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Old 10-16-2008, 08:40 AM   #43
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Originally Posted by Serzoni View Post
Would you call Masami lazy for having a mechanic work on his car for him all these years instead of spending all of his time in the pits wrenching, charging, and tuning motors? Looks like "laziness" has worked out for him pretty well...
Masami is an anomaly.....besides, he's not useless in the pits. I've seen him work on his car quite a bit in the few videos I have of him.
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Old 10-16-2008, 08:52 AM   #44
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I think the fact is, you only have limited time between races. During that time you may want/need to:
-Marshall first!
-Change setup
-Change tires
-Prep tires (additive, warming etc)
-Change gearing
-Change cells
-Maintain cells you've just taken out
-Skim motor
-Re-brush motor
-Change motor setup (timing, springs etc etc)

So if you can reduce your workload by not having to skim and re-brush motors by going brushless, and not have to maintain the cells by using LiPo, that time can hence be spent on the other areas.

As for someone like Masami - I'm sure he has one mechanic who works on his motors, one for his tires and one to help him with working on the setup changes. Its just about time management, not about lazyness.
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Old 10-16-2008, 10:53 AM   #45
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Originally Posted by Chris Adams View Post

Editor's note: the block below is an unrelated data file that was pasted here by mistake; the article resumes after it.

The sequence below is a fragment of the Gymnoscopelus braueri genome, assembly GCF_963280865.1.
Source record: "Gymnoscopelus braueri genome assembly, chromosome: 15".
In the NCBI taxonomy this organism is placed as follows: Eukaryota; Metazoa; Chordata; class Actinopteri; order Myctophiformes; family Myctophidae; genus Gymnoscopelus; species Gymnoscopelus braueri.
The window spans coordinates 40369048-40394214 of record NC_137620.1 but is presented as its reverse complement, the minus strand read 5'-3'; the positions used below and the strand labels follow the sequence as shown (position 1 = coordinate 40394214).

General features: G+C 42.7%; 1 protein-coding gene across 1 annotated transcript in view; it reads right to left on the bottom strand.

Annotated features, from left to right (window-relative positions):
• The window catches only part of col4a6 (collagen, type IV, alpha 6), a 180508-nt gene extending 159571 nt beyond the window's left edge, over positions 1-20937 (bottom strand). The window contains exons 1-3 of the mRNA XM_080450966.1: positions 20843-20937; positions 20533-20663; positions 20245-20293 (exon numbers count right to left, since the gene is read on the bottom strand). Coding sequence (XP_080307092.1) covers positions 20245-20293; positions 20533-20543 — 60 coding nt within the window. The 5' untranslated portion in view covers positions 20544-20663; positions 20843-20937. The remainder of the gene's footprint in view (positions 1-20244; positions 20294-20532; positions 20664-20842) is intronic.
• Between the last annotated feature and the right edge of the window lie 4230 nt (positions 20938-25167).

Ive been racing for a while, worked at a hobby shop, etc. There are a few things that I believe should be said. Old school people that cut their motors every run, re-oiled their bushings, etc were not lazy. I actually enjoyed this part of the hobby. Now, I dont have to do this because Im using brushless... now I sit around and BS, work on the car or work on someone elses car. This is not lazy. This is just DIFFERENT from what the old school are used to.

New school racers dont realize how amazing they have it at this time. Almost ready to run race truggies, buggies, brushless, lipo, foams that dont break everytime you hit a wall, cars that dont break everytime you hit a wall, and permanent facilities. Just because they do have all of these above said benefits of entering the hobby now, does not make them lazy either.

We are a rtr nation. RTR brings in more people to the hobby shops than anything else... plain and simple. These people that generally buy these aren't buying it for a hobby. They are buying for a toy but they have much greater possibility to be converted to a hobbyist once they have one.

Till we get back to the parking lot racing where they see fun competition in front of a hobby shop or high traffic area, we will continue to suffer from lack of numbers. Until then our potentials will stick to Wow, halo, or other competative social hobbies.
Yep What he said.